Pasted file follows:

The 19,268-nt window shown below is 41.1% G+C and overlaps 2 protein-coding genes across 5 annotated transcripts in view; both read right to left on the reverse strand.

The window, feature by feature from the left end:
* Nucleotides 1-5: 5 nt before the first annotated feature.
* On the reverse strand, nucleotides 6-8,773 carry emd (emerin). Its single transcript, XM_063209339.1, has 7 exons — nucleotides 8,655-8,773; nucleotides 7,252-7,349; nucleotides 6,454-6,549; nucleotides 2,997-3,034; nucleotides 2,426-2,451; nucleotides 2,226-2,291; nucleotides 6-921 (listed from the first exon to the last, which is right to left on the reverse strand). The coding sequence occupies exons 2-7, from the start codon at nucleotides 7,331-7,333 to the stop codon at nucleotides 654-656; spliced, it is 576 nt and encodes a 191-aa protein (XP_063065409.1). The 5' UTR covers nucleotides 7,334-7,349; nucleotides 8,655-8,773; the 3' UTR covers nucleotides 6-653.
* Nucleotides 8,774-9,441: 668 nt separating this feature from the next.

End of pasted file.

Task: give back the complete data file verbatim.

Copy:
The 19,268-nt window shown below is 41.1% G+C and overlaps 2 protein-coding genes across 5 annotated transcripts in view; both read right to left on the reverse strand.

The window, feature by feature from the left end:
* Nucleotides 1-5: 5 nt before the first annotated feature.
* On the reverse strand, nucleotides 6-8,773 carry emd (emerin). Its single transcript, XM_063209339.1, has 7 exons — nucleotides 8,655-8,773; nucleotides 7,252-7,349; nucleotides 6,454-6,549; nucleotides 2,997-3,034; nucleotides 2,426-2,451; nucleotides 2,226-2,291; nucleotides 6-921 (listed from the first exon to the last, which is right to left on the reverse strand). The coding sequence occupies exons 2-7, from the start codon at nucleotides 7,331-7,333 to the stop codon at nucleotides 654-656; spliced, it is 576 nt and encodes a 191-aa protein (XP_063065409.1). The 5' UTR covers nucleotides 7,334-7,349; nucleotides 8,655-8,773; the 3' UTR covers nucleotides 6-653.
* Nucleotides 8,774-9,441: 668 nt separating this feature from the next.